A glue trap is likely the most popular type of snake trap due to its ease of use and size. They can be tucked away neatly and will fit under fairly small spaces. The idea is that the snake will be baited into the opening of the trap and get stuck to the adhesive layer, therefore unable to escape. Usually, the adhesive layer is scented, which is what lures the snake in there in the first place.

You should look for a glue trap which is highly durable and suitable for both indoor and outdoor use i.e. will hold up well in poor weather. If the trap isn’t made out of something durable, the snake will have a higher chance of breaking free.

Once the snake has been trapped, it is rendered completely immobile yet safe and unharmed. To release it, you can spray cooking oil onto the adhesive layer. It won’t release immediately, but it should be able to work its way out not long after.

Minnow Trap

The clue is in the name here; minnow traps are designed for a more aquatic environment. In the snake removal world, though, they are becoming far more popular. One of the reasons for this is that you can actually see whether a snake as been caught or not, without having to get too close.

Due to the fact they haven’t been designed for snakes, it’s hard to say exactly how effective they are. We have seen that many people are having success using this method and prefer using it over glue.

In order to use it effectively, you will need to bait the snake with some form of food. The snake will climb in and be unable to find the way out. Removing a snake from a minnow trap is harder than a glue trap because the snake is still completely mobile.

We’d recommend that you also invest in a snake tong and hook in order to remove the snake from this trap. This will allow you to have enough control over it to remove it safely.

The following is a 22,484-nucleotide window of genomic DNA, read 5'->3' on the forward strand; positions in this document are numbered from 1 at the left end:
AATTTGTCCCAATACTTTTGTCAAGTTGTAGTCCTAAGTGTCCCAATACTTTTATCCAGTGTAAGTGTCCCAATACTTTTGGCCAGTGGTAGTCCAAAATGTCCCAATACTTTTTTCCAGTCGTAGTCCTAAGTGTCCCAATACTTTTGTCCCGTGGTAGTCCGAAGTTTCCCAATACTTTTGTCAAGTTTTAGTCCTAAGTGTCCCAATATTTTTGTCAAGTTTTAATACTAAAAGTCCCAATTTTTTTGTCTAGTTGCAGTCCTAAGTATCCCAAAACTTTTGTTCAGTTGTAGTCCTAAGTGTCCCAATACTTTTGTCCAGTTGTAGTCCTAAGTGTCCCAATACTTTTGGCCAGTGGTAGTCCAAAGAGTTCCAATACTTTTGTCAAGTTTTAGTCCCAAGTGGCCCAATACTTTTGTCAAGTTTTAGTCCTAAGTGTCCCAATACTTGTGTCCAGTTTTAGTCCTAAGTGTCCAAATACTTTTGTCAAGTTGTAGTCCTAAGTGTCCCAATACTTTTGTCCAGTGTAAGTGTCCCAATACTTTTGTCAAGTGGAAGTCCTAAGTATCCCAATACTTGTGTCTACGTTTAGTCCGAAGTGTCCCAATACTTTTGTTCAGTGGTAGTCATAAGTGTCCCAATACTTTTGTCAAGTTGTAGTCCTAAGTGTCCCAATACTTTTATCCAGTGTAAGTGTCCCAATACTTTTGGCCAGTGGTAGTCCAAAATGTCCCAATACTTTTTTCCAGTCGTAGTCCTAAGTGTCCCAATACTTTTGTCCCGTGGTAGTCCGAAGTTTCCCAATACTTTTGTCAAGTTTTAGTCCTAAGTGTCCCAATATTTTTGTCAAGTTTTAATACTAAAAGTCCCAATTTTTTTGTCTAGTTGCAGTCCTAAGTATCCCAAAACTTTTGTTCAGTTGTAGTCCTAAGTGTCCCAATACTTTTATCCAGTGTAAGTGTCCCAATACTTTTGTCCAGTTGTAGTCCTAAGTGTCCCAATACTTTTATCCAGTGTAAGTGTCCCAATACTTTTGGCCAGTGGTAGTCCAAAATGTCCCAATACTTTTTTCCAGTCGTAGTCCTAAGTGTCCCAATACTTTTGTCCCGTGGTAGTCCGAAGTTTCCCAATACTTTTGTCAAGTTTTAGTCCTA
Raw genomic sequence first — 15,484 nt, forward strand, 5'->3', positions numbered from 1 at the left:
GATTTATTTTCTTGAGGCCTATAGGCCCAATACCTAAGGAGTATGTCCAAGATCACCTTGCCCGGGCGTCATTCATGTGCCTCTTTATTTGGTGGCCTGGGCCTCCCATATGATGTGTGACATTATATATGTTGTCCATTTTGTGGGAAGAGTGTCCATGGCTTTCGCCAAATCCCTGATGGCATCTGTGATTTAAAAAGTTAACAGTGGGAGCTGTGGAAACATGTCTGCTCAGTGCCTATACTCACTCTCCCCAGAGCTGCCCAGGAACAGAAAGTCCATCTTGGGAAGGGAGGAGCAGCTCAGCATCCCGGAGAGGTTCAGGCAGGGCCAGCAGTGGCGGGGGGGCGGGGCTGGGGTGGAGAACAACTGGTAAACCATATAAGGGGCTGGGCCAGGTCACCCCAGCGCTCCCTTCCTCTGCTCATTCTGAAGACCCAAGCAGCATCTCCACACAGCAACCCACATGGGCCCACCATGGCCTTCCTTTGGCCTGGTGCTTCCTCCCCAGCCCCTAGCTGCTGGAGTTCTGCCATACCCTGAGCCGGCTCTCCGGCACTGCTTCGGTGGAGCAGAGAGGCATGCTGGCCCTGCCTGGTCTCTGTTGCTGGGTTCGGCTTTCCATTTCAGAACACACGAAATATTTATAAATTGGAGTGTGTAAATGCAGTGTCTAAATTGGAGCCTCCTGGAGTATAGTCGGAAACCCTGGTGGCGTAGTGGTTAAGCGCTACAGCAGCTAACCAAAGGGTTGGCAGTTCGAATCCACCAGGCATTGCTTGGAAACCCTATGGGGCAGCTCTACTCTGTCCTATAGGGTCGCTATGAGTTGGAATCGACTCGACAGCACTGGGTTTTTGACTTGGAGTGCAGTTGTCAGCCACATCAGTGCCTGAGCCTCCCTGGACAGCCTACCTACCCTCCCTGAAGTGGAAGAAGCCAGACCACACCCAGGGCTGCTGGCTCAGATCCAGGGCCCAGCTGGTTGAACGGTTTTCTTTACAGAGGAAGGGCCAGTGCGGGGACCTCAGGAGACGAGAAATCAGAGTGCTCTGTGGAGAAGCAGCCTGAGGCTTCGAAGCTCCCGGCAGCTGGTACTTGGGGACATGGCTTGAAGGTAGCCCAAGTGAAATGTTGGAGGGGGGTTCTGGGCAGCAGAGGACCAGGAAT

Where to Place the Trap

Placing a snake trap is fairly straight forward; put it where the snakes are frequenting. They will be most effective when used indoors because you are unlikely to catch any other animals, like rats or birds.

Traps also work very well outdoors. Place it where you believe the snake tends to linger. This is usually under some form of cover such as a decking or bush. If you haven’t caught anything by a few days, it probably means the snake has gone.

The Case for Leaving Snakes Alone

Understandably, snakes cause a lot of fear in people. We believe this is largely due to lack of understanding. As fierce as they look, snakes would much rather not strike you and where possible, it’s always best to keep your distance.

Even from the venomous snakes, there are relatively few bites (8000 per year) and less than a handful of these bites each year results in death. A snake will likely only ever strike you if it feels threatened, which will mean you either got too close or caused it pain.

If they’re in your garden, snakes will actually be more helpful than harmful. Of course, we understand that they can be dangerous for children and animals. However, they do an excellent job of keeping rodents and insects away. Unlike rats, they’re also not going to go through your home biting into every wire and causing havoc.

Don’t Make This Mistake

Although snake traps are humane, the main problem with them is that people often forget to check them regularly. If you put down a trap, make sure that you check it periodically. It is unfair to leave a snake in a trap for a long time and if left for too long, it will starve to death.